Tuesday, February 25, 2014

"Practice your scales!" and plain weave

Hello, friends. I've been away from the computer for a while. Last week I took a lovely break from the cold, snowy New England weather and visited my parents in Florida. It was sunny and warm and very refreshing.

I'm back at the loom now and continuing to work on my new lace-y tea towels. This week I completed the red version of my design:

Red tea towel with lace border

I've got a warp of colonial blue on the loom right now. I like the border design, which is huck lace & Brooks bouquet; the rest of the cloth is plain weave. So, in short, I'm weaving a lot of plain weave these days. At first I found the repetition to be rather tiresome. But then the repetition started to grow on me, and it reminded me of practicing scales on the cello. The simple treadling helped me to think about different things: throwing the shuttle thoughtfully in an effort to get a good edges; advancing the warp at regular intervals so that the shed is consistent. I think that weaving plain weave is not so very "plain," and I aspire to work at plain weave in an effort to improve my weaving technique -- sort of like how revisiting a four octave scale can refocus one's music practice.

So, my weaving friends, what are your thoughts on plain weave? Have you found that plain weave has offered you particular insights into your work? How does tabby weaving affect your designs?

Off to weave more tabby. And I'm thinking about dusting off my scales book when I practice my cello this afternoon.

Be well,
Kate K. 

3 comments:

Thistle Rose Weaving said...

Love the comparison you make between practicing scales and weaving plain weave. I find that throwing the shuttle while weaving plain weave is a great way to develop my skills as a weaver. It allows me to concentrate on selvages, beat and advancing the warp at regular intervals. Love your new towels, the addition of the lace and brooks bouquet add just enough interest to make the towels stand out. Lovely, just lovely.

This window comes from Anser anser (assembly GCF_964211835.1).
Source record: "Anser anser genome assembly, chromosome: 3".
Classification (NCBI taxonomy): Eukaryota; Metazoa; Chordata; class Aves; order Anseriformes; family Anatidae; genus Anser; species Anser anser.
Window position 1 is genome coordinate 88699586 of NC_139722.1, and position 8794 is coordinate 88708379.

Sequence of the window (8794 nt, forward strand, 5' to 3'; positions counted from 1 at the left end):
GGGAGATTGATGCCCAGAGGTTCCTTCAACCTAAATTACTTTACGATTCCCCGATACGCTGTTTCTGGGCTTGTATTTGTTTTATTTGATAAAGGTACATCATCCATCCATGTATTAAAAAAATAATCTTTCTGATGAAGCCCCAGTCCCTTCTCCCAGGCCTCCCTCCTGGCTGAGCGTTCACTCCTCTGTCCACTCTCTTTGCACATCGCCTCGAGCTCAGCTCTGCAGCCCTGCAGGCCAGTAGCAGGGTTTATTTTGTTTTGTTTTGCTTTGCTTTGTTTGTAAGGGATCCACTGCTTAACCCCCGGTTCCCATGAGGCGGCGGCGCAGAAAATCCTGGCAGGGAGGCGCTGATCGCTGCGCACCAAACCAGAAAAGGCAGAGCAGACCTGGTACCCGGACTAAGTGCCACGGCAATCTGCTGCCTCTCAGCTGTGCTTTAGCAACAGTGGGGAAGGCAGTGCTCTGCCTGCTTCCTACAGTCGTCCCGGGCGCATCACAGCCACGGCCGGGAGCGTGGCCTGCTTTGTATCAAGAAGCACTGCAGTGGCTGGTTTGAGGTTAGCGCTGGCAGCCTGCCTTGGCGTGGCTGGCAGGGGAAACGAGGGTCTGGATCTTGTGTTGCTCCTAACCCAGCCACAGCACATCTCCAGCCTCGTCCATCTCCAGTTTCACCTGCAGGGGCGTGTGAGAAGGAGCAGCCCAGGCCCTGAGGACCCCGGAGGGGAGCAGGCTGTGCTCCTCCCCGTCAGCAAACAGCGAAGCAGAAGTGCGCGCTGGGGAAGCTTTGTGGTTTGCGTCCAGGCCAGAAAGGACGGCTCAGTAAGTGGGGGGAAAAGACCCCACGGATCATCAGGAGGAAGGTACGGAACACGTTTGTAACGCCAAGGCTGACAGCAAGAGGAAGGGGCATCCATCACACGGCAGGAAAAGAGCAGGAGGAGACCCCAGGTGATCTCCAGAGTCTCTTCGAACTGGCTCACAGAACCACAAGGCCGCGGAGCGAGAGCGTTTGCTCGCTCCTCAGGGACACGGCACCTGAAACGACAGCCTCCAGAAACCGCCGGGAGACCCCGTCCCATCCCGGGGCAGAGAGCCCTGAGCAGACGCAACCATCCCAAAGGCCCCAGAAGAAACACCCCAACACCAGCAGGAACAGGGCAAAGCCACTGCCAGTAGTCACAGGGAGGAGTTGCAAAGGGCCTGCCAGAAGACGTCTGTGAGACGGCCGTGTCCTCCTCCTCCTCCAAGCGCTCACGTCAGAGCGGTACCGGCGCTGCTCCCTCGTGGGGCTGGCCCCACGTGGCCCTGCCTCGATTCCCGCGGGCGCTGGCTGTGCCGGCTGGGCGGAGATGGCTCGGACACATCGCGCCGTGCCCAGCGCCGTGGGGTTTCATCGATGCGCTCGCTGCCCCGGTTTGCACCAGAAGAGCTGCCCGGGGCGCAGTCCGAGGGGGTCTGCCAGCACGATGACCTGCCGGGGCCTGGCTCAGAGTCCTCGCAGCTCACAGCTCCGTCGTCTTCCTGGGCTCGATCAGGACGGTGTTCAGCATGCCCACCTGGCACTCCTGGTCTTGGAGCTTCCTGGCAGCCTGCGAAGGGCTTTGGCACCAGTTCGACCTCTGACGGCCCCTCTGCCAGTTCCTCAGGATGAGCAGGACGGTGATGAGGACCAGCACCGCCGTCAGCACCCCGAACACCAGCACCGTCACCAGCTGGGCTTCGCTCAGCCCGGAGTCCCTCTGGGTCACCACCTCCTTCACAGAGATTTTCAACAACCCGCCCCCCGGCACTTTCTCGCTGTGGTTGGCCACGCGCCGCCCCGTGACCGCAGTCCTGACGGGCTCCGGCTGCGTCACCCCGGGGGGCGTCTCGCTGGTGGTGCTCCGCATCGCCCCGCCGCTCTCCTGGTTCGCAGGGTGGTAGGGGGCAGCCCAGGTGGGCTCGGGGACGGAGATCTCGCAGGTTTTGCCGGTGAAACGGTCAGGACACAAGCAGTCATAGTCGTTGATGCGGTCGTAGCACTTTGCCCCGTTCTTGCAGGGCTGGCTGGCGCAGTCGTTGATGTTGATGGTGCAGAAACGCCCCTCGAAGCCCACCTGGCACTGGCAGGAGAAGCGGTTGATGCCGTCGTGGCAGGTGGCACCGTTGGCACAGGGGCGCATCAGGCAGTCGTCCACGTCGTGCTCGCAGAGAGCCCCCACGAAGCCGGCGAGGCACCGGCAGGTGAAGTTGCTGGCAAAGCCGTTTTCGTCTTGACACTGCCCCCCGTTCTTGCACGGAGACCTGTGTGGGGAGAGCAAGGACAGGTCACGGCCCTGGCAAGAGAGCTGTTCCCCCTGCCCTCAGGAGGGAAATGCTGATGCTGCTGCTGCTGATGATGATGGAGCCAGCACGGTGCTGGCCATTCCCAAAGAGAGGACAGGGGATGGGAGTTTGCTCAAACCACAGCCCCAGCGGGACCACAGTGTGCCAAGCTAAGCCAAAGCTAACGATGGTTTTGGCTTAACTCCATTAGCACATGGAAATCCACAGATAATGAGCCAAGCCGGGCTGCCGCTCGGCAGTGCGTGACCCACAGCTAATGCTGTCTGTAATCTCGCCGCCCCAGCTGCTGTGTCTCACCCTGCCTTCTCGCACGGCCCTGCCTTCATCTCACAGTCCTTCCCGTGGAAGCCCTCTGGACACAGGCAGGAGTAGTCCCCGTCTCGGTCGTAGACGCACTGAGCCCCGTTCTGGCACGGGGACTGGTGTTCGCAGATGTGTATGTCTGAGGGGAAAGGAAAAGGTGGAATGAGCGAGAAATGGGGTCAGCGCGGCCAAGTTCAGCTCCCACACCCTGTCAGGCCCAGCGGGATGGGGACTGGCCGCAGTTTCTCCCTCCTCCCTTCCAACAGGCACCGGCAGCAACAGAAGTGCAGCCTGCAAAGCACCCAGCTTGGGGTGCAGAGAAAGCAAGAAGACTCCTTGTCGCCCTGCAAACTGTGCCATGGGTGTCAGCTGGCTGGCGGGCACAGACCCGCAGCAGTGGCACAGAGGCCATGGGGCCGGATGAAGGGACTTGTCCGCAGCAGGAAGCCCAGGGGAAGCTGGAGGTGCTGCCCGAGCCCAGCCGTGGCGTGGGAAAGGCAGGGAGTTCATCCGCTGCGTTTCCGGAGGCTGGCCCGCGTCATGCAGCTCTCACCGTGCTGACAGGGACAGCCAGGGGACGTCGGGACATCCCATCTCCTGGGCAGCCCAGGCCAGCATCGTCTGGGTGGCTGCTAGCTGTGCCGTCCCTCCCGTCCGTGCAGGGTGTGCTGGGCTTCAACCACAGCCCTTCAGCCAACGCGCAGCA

Hilary said...

I love that you 'love' plain weave....so many times I think weavers put so much emphasis on being complicated, when in fact, the simple act of throwing the shuttle is sometimes, everything.

Nutfield Weaver said...

Thank you so much for your insights, Martha and Hilary! I fall into the "it has to be complicated" trap all too often. Maybe I'm headed more toward a "back to basics" phase. Just a couple of months ago I was all jazzed up about learning diversified plain weave and feeling somewhat self-conscious of the fact that I cannot include my work in the "complex weaving" category. There is beauty in simplicity - both in the act of weaving and in the final, resulting cloth. Cheers and here's to "plain" weaving. Be well, Kate K.